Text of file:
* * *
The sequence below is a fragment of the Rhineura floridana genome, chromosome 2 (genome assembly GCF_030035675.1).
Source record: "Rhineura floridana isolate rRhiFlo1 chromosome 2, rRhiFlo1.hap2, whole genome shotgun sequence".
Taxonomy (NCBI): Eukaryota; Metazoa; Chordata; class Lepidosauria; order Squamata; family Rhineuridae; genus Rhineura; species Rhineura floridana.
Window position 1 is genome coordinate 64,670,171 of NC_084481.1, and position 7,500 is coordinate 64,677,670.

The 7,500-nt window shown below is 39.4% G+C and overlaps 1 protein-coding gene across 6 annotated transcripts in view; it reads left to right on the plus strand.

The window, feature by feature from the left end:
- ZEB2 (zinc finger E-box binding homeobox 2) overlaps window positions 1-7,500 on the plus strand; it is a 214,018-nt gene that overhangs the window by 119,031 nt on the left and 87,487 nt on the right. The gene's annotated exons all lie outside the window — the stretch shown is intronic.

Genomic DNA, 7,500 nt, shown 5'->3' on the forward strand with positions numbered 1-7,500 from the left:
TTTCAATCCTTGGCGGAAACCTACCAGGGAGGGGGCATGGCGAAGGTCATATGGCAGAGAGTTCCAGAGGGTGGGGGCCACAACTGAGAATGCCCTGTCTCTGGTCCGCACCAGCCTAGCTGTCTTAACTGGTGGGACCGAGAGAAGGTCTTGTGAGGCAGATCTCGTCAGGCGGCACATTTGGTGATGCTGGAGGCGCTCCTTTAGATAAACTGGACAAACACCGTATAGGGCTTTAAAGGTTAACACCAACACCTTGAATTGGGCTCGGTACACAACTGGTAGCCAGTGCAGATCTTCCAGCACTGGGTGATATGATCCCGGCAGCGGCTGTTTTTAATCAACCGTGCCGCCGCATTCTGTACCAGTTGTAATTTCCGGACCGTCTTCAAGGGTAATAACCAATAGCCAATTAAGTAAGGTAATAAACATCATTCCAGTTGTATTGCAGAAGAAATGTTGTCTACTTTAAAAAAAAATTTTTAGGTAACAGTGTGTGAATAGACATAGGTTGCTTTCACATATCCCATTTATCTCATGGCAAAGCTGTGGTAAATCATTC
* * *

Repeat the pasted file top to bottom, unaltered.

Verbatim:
The sequence below is a fragment of the Rhineura floridana genome, chromosome 2 (genome assembly GCF_030035675.1).
Source record: "Rhineura floridana isolate rRhiFlo1 chromosome 2, rRhiFlo1.hap2, whole genome shotgun sequence".
Taxonomy (NCBI): Eukaryota; Metazoa; Chordata; class Lepidosauria; order Squamata; family Rhineuridae; genus Rhineura; species Rhineura floridana.
Window position 1 is genome coordinate 64,670,171 of NC_084481.1, and position 7,500 is coordinate 64,677,670.

The 7,500-nt window shown below is 39.4% G+C and overlaps 1 protein-coding gene across 6 annotated transcripts in view; it reads left to right on the plus strand.

The window, feature by feature from the left end:
- ZEB2 (zinc finger E-box binding homeobox 2) overlaps window positions 1-7,500 on the plus strand; it is a 214,018-nt gene that overhangs the window by 119,031 nt on the left and 87,487 nt on the right. The gene's annotated exons all lie outside the window — the stretch shown is intronic.

Genomic DNA, 7,500 nt, shown 5'->3' on the forward strand with positions numbered 1-7,500 from the left:
TTTCAATCCTTGGCGGAAACCTACCAGGGAGGGGGCATGGCGAAGGTCATATGGCAGAGAGTTCCAGAGGGTGGGGGCCACAACTGAGAATGCCCTGTCTCTGGTCCGCACCAGCCTAGCTGTCTTAACTGGTGGGACCGAGAGAAGGTCTTGTGAGGCAGATCTCGTCAGGCGGCACATTTGGTGATGCTGGAGGCGCTCCTTTAGATAAACTGGACAAACACCGTATAGGGCTTTAAAGGTTAACACCAACACCTTGAATTGGGCTCGGTACACAACTGGTAGCCAGTGCAGATCTTCCAGCACTGGGTGATATGATCCCGGCAGCGGCTGTTTTTAATCAACCGTGCCGCCGCATTCTGTACCAGTTGTAATTTCCGGACCGTCTTCAAGGGTAATAACCAATAGCCAATTAAGTAAGGTAATAAACATCATTCCAGTTGTATTGCAGAAGAAATGTTGTCTACTTTAAAAAAAAATTTTTAGGTAACAGTGTGTGAATAGACATAGGTTGCTTTCACATATCCCATTTATCTCATGGCAAAGCTGTGGTAAATCATTC